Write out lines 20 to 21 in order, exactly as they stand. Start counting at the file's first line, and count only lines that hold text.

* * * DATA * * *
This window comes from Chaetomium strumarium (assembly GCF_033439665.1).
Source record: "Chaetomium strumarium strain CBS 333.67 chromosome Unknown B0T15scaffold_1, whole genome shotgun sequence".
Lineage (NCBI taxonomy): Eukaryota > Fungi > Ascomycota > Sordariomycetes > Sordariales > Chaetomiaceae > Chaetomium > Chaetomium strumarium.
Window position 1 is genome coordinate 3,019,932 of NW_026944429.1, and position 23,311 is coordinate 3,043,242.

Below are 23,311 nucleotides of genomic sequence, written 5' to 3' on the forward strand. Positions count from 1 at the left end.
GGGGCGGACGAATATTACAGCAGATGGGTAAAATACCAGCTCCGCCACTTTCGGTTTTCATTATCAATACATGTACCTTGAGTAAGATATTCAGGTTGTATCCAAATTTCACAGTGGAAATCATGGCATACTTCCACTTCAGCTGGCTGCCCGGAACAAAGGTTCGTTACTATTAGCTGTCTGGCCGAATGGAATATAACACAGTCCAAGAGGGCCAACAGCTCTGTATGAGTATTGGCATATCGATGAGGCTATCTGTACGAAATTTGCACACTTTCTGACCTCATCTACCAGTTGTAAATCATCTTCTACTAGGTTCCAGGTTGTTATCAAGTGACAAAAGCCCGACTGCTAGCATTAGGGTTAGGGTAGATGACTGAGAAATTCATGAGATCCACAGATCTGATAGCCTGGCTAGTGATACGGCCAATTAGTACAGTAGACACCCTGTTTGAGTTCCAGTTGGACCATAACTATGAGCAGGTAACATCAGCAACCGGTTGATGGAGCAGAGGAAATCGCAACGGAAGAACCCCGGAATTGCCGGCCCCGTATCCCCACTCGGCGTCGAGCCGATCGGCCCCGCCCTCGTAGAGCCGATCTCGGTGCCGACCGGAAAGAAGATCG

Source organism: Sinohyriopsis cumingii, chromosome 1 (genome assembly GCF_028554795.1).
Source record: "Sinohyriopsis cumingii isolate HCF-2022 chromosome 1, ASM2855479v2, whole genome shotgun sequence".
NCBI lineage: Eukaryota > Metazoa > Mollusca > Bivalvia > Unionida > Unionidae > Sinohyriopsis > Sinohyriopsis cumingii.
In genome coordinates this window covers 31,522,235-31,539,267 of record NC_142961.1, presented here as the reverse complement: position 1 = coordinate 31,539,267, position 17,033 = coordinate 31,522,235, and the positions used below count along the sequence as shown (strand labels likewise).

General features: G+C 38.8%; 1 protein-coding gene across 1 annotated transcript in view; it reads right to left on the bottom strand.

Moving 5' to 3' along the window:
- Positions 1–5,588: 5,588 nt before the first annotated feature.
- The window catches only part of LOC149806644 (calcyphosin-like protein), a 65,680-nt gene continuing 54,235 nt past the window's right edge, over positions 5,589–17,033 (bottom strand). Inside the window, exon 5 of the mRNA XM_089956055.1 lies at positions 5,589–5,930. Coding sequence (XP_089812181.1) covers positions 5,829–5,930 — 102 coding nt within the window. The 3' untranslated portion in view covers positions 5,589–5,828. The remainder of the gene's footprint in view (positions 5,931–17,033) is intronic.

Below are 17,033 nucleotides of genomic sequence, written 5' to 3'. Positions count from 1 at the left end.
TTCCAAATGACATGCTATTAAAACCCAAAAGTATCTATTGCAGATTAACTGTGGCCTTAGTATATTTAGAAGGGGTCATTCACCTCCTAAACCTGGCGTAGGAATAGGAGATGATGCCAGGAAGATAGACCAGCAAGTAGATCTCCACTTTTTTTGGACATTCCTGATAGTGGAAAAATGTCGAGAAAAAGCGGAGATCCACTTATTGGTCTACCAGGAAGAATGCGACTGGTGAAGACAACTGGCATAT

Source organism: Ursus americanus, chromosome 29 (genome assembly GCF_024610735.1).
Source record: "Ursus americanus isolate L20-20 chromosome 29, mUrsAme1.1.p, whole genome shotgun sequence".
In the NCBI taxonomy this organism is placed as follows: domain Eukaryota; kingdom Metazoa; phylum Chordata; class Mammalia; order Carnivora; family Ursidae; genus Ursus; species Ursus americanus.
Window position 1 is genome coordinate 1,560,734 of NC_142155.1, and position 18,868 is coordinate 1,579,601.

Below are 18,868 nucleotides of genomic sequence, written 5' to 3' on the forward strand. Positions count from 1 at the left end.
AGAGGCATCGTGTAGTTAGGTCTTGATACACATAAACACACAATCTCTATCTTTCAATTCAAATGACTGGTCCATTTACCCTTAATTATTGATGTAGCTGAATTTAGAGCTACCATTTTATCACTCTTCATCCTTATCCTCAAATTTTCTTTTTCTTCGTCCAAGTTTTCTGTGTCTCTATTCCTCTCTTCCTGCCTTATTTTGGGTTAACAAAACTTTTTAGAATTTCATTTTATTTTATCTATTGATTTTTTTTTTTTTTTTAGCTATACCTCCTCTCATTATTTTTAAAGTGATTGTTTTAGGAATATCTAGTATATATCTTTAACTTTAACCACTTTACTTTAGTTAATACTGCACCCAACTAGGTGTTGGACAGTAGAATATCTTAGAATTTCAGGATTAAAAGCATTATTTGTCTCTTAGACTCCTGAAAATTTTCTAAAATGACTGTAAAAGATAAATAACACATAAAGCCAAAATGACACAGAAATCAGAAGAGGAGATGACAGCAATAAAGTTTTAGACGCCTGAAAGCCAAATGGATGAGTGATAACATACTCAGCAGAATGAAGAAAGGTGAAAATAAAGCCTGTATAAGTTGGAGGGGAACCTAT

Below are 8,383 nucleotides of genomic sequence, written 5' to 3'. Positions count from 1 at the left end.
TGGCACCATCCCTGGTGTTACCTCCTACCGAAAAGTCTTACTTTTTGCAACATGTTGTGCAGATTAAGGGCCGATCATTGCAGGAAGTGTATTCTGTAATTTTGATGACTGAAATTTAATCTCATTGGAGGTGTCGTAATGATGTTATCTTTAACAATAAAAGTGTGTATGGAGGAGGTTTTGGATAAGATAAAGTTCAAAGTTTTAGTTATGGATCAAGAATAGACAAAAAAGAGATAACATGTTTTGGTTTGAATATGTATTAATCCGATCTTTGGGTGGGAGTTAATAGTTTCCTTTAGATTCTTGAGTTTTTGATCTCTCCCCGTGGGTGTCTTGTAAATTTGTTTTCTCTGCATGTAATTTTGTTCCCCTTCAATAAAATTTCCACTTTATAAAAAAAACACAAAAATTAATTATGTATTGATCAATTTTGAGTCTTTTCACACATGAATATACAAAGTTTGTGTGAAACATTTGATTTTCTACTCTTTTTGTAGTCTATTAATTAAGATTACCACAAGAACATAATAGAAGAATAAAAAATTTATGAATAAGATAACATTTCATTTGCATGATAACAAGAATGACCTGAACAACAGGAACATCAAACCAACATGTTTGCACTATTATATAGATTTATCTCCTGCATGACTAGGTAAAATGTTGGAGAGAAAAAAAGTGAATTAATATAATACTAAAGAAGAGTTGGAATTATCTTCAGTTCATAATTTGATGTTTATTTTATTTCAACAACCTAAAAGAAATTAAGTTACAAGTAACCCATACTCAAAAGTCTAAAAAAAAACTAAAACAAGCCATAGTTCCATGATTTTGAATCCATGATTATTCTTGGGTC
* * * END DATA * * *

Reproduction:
Window position 1 is genome coordinate 1,560,734 of NC_142155.1, and position 18,868 is coordinate 1,579,601.

Below are 18,868 nucleotides of genomic sequence, written 5' to 3' on the forward strand. Positions count from 1 at the left end.